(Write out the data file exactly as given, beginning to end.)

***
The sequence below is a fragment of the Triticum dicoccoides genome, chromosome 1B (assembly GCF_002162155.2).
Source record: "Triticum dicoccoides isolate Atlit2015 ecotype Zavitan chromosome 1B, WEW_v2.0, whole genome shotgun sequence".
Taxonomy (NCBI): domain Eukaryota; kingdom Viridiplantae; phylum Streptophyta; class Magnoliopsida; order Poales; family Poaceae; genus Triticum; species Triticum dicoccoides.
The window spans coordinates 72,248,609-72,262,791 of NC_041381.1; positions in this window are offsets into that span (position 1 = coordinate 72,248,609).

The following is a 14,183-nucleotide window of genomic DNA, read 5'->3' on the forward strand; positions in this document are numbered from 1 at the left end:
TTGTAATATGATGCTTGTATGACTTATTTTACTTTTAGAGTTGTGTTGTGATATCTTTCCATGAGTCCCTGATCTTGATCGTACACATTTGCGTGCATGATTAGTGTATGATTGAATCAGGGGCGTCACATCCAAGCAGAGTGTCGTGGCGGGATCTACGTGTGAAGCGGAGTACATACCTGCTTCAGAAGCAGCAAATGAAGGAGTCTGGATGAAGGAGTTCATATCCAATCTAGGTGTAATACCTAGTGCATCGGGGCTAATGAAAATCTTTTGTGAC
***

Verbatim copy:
The sequence below is a fragment of the Triticum dicoccoides genome, chromosome 1B (assembly GCF_002162155.2).
Source record: "Triticum dicoccoides isolate Atlit2015 ecotype Zavitan chromosome 1B, WEW_v2.0, whole genome shotgun sequence".
Taxonomy (NCBI): domain Eukaryota; kingdom Viridiplantae; phylum Streptophyta; class Magnoliopsida; order Poales; family Poaceae; genus Triticum; species Triticum dicoccoides.
The window spans coordinates 72,248,609-72,262,791 of NC_041381.1; positions in this window are offsets into that span (position 1 = coordinate 72,248,609).

The following is a 14,183-nucleotide window of genomic DNA, read 5'->3' on the forward strand; positions in this document are numbered from 1 at the left end:
TTGTAATATGATGCTTGTATGACTTATTTTACTTTTAGAGTTGTGTTGTGATATCTTTCCATGAGTCCCTGATCTTGATCGTACACATTTGCGTGCATGATTAGTGTATGATTGAATCAGGGGCGTCACATCCAAGCAGAGTGTCGTGGCGGGATCTACGTGTGAAGCGGAGTACATACCTGCTTCAGAAGCAGCAAATGAAGGAGTCTGGATGAAGGAGTTCATATCCAATCTAGGTGTAATACCTAGTGCATCGGGGCTAATGAAAATCTTTTGTGAC